28/01/2017

Caduceus - Cape Town to St Helena Day 9 - East to West

Position19:38.40 S 001:27.46 WDate2359 (UTC+2) Friday 27 January 2017Distance run in 24hrs 154nm over the ground, 150nm through the waterPassage total1376nm over the ground, 1311nm through the waterDistance to go334nmPlanned distanceCape Town to St Helena 1697nm At 0555 (UTC +2) we crossed the Greenwich Meridian, not quite as momentous as crossing the equator, especially as you can do this twice in one rotation of the M25 Motorway around London, but nevertheless a sailing milestone.The last time that we crossed a major meridian was in 2014 in between Tonga and Fiji and on that occasion, we lost a day.At the present time, we could do with losing a couple of hours as the westing that we have made has put sunset and dawn some way out from the natural way of things.We will reset the clocks. read more...


28/01/2017

Lexington - Captain Bob: a nice party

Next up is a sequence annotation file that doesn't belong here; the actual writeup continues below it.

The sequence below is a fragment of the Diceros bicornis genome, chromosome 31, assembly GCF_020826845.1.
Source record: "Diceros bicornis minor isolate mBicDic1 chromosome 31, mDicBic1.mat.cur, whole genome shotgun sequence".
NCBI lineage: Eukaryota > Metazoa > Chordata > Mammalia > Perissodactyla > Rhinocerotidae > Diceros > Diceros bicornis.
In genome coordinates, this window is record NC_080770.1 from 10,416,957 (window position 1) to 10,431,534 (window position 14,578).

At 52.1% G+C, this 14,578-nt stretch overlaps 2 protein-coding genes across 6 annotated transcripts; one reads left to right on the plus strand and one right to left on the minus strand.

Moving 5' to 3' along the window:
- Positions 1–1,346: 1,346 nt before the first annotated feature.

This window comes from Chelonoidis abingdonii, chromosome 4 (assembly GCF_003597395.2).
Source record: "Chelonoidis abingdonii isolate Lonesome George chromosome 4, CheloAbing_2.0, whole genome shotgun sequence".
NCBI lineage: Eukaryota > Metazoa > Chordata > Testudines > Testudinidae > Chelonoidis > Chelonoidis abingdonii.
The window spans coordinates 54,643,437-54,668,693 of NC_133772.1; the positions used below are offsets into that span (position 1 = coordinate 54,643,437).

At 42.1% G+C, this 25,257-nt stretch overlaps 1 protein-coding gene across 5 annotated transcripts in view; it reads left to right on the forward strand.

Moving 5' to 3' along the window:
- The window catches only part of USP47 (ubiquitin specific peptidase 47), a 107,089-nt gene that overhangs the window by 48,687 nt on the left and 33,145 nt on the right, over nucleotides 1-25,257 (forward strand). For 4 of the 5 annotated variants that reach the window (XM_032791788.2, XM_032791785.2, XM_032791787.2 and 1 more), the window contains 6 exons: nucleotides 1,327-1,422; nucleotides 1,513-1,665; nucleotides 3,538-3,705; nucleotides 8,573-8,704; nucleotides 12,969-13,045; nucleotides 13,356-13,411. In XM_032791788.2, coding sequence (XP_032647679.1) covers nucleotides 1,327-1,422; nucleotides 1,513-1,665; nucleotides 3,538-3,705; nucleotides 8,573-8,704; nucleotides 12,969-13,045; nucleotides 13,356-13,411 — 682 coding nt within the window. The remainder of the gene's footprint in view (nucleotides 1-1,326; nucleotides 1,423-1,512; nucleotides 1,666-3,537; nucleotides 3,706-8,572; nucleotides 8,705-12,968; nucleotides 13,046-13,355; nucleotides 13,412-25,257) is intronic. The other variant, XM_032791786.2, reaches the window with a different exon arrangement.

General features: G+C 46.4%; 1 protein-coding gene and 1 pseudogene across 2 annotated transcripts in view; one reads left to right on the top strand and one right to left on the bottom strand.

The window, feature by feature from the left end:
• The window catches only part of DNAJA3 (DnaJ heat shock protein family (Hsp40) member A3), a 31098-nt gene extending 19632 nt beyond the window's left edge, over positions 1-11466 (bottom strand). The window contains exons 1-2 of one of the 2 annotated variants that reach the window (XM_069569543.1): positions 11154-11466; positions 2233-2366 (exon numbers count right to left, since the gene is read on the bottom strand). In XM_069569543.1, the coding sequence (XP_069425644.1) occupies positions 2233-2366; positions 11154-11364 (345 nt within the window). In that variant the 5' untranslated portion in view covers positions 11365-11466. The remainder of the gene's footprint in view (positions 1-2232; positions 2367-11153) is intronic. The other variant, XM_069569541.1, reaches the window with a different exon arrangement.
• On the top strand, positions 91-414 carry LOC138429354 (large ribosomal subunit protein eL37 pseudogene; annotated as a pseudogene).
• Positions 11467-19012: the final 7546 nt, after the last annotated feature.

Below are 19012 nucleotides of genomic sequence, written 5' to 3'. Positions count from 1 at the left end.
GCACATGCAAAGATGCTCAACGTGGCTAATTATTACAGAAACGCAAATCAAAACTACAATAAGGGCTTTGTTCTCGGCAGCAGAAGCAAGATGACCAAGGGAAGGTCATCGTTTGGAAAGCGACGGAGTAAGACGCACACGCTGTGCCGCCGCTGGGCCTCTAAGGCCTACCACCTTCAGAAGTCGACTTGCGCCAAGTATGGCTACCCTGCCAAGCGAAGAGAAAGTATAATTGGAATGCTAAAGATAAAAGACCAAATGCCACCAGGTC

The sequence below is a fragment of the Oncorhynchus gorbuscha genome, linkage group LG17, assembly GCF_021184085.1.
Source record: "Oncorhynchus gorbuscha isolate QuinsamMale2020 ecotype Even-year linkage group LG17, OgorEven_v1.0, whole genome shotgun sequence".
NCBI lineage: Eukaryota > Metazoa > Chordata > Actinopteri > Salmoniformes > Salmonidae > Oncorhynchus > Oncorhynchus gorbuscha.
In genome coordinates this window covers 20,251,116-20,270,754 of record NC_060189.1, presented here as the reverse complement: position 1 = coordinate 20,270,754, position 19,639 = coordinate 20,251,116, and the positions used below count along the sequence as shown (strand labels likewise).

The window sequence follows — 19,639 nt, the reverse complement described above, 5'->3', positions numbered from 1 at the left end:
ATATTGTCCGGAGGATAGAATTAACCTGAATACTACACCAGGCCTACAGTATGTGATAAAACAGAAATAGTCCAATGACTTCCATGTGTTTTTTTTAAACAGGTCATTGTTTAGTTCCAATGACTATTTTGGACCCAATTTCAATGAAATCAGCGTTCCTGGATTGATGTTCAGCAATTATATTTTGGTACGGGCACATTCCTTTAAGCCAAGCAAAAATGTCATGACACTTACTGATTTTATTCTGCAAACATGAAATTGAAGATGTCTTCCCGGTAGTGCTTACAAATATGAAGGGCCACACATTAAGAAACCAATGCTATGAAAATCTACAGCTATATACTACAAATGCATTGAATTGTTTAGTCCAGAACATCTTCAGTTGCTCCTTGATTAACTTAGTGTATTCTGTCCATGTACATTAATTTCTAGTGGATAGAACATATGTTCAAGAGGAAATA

The marina hosted a wine tasting tonight. They served chicken liver pate which was very good. They invited everyone in the marina, the regulars and the World Arc people. It was not much of a tasting.More or a cocktail party. They had two reds and a white.It was nice to talk to more people and see how they were doing. One boat is having to drop out because of a significant problem back home in Germany of a personal nature. I do not know what. The boat with the broken mast is still figuring what their options are. All of which are not easy or cheap. They are trying to make an insurance claim. They have to convince the insurance company that it was not wear and tear. Everyone on the boat went to water aerobics today. It was good exercise and the lady leading them was very good. There were. read more...